Review of Research Studies on COVID-19 Vaccination During Pregnancy

A recent review article by Martina Badell et al. entitled “COVID-19 vaccination in pregnancy” published in British Medical Journal reviewed existing research on COVID-19 vaccinations. The review provides a useful review of information on this topic to date. Although it was written for clinicians and researchers, this information is also useful for individuals who are pregnant and their family members. This article offers some of the key findings and themes from the literature review in less technical language than the review.

The article reviewed the guidance from different countries and the World Health Organization or WHO (which represents numerous countries) for pregnant women considering whether they should take a COVID-19 vaccine. The current recommendation from the WHO, US CDC (Centers for Disease Control and Prevention), and US professional organizations is for pregnant, postpartum, and lactating women to receive COVID-19 vaccination. The WHO indicates that pregnant women should have access to vaccines listed on the WHO Emergency Use Listing of approved vaccines and that the benefits of vaccination outweigh the potential risks. The data in this extensive literature review supports that overall recommendation.

Rationale for the Literature Review and Overall Approach

Most of the clinical trials on COVID-19 vaccinations did not include pregnant women. Thus, data from these clinical studies addressed the needs of most people but not pregnant women. Based on prior vaccination studies of pregnant women, some clinicians offered the vaccine to pregnant women. This created information on the vaccines impact on pregnant women. This data supported the idea that benefits outweighed the risks. However, these studies were not well-designed studies that provide the best data for clinicians. Thus, numerous studies performed, and many are currently being performed or planned. There are numerous gaps in our knowledge on how well these vaccines were for pregnant women, various risks to them, the best timing, number of vaccines needed and more. This literature review was performed to offer a better understanding of what the gaps are in current knowledge with the hope of assisting clinicians and researchers in better understanding the current state of knowledge in this area. The literature review assesses 83 research articles and focuses on evidence related to the effectiveness of the vaccine, how the immune system of pregnant women responds to COVID-19 vaccines, transfer of immune protection to a fetus or newborn, and any risks that the vaccines pose to pregnant women.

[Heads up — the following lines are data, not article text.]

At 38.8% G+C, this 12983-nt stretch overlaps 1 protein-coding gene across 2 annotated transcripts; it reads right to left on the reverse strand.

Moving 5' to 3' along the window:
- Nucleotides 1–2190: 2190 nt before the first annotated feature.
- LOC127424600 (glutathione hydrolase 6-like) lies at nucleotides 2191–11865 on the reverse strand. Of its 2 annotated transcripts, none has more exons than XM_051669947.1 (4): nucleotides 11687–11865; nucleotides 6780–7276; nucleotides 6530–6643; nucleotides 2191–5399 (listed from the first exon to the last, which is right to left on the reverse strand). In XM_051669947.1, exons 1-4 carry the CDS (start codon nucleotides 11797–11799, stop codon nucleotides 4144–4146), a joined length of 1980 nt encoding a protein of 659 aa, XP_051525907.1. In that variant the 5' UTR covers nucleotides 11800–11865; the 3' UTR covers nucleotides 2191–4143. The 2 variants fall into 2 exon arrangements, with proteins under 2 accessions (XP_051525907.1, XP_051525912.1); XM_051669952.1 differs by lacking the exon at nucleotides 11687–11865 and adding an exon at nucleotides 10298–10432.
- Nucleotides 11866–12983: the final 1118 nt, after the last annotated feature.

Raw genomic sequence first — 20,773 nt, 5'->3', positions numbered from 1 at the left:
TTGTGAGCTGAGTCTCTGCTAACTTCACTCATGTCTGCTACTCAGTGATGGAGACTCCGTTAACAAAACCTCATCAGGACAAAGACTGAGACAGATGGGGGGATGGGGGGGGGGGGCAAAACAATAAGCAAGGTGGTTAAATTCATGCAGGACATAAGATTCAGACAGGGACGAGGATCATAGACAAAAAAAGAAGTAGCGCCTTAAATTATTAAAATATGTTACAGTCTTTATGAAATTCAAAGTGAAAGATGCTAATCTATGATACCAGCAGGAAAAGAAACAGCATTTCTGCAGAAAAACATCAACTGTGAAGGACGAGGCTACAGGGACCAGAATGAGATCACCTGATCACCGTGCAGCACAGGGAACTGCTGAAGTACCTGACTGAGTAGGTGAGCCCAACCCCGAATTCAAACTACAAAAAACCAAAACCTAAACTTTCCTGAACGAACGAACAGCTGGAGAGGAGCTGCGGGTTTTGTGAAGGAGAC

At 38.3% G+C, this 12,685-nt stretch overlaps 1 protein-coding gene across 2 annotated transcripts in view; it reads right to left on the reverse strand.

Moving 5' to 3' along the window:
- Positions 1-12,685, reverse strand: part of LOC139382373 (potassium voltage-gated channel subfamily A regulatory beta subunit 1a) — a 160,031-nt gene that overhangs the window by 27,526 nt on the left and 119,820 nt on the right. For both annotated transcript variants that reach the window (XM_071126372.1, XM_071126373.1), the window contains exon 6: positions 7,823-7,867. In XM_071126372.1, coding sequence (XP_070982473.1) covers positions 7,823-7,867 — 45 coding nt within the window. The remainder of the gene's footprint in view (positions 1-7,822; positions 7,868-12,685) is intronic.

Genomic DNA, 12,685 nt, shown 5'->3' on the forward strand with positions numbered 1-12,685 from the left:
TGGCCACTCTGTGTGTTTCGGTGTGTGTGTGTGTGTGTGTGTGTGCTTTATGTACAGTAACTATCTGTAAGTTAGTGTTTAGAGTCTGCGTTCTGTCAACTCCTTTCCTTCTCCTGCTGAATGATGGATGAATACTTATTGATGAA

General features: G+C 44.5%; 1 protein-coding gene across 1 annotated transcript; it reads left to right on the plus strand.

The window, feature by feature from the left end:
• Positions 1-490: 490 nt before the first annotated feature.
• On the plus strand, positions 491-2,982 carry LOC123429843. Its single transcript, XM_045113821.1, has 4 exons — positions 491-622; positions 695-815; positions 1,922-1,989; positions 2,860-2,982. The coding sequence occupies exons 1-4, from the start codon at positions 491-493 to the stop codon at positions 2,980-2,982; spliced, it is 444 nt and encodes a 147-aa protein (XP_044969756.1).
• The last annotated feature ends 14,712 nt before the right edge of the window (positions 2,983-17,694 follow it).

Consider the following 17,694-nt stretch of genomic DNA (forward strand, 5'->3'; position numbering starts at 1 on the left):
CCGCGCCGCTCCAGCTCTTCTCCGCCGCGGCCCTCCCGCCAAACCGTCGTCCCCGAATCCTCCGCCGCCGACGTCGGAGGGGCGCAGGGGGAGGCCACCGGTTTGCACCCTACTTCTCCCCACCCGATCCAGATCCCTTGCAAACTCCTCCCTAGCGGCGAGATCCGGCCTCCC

Incidence / Prevalence

One area where there is a need for more research is the data on how many pregnant women have been infected by COVID-19, died from COVID-19, and how many are being vaccinated. Worldwide, this number of women infected by COVID-19 is not clear, but believed to be in the millions based on the fact that roughly 400 million people have been infected worldwide and roughly 5% of those are believed to be pregnant. In addition, US data offers a few of vaccination rates. According to the review, as of April 2022, the US Vaccine Safety Datalink “estimated that only 69.4% of pregnant women aged 18-49 years had been fully vaccinated with COVID-19 vaccines before or during pregnancy.”

Pregnancy as Risk Factor